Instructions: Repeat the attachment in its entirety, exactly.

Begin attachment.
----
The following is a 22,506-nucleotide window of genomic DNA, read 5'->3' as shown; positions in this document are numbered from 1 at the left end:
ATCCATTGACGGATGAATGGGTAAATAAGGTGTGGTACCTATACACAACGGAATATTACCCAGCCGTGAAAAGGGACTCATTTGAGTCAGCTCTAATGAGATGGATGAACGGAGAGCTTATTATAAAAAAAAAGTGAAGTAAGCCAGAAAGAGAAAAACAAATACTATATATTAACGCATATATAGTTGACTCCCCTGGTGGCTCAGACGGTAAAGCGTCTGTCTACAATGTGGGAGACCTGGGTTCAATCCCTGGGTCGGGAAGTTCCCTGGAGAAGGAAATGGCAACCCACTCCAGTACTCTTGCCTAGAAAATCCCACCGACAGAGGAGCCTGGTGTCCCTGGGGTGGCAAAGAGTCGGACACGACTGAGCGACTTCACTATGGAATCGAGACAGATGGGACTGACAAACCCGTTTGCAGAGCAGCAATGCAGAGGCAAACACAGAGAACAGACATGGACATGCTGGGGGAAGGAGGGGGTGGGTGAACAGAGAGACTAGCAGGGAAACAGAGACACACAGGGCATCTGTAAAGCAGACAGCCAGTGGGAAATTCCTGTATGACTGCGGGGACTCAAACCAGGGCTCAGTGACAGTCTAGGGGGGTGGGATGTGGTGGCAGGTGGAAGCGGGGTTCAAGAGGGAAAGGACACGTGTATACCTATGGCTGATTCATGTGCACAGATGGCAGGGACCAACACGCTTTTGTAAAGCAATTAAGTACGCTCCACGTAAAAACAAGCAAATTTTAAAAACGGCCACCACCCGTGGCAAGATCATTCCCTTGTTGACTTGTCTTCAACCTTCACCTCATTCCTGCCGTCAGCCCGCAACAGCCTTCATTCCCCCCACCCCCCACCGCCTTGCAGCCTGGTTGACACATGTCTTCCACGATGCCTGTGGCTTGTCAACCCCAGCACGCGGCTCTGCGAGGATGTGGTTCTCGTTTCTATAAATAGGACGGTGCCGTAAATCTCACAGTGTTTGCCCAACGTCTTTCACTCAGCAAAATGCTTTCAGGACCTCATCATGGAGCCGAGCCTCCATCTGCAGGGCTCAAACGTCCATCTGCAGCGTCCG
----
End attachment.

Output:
The following is a 22,506-nucleotide window of genomic DNA, read 5'->3' as shown; positions in this document are numbered from 1 at the left end:
ATCCATTGACGGATGAATGGGTAAATAAGGTGTGGTACCTATACACAACGGAATATTACCCAGCCGTGAAAAGGGACTCATTTGAGTCAGCTCTAATGAGATGGATGAACGGAGAGCTTATTATAAAAAAAAAGTGAAGTAAGCCAGAAAGAGAAAAACAAATACTATATATTAACGCATATATAGTTGACTCCCCTGGTGGCTCAGACGGTAAAGCGTCTGTCTACAATGTGGGAGACCTGGGTTCAATCCCTGGGTCGGGAAGTTCCCTGGAGAAGGAAATGGCAACCCACTCCAGTACTCTTGCCTAGAAAATCCCACCGACAGAGGAGCCTGGTGTCCCTGGGGTGGCAAAGAGTCGGACACGACTGAGCGACTTCACTATGGAATCGAGACAGATGGGACTGACAAACCCGTTTGCAGAGCAGCAATGCAGAGGCAAACACAGAGAACAGACATGGACATGCTGGGGGAAGGAGGGGGTGGGTGAACAGAGAGACTAGCAGGGAAACAGAGACACACAGGGCATCTGTAAAGCAGACAGCCAGTGGGAAATTCCTGTATGACTGCGGGGACTCAAACCAGGGCTCAGTGACAGTCTAGGGGGGTGGGATGTGGTGGCAGGTGGAAGCGGGGTTCAAGAGGGAAAGGACACGTGTATACCTATGGCTGATTCATGTGCACAGATGGCAGGGACCAACACGCTTTTGTAAAGCAATTAAGTACGCTCCACGTAAAAACAAGCAAATTTTAAAAACGGCCACCACCCGTGGCAAGATCATTCCCTTGTTGACTTGTCTTCAACCTTCACCTCATTCCTGCCGTCAGCCCGCAACAGCCTTCATTCCCCCCACCCCCCACCGCCTTGCAGCCTGGTTGACACATGTCTTCCACGATGCCTGTGGCTTGTCAACCCCAGCACGCGGCTCTGCGAGGATGTGGTTCTCGTTTCTATAAATAGGACGGTGCCGTAAATCTCACAGTGTTTGCCCAACGTCTTTCACTCAGCAAAATGCTTTCAGGACCTCATCATGGAGCCGAGCCTCCATCTGCAGGGCTCAAACGTCCATCTGCAGCGTCCG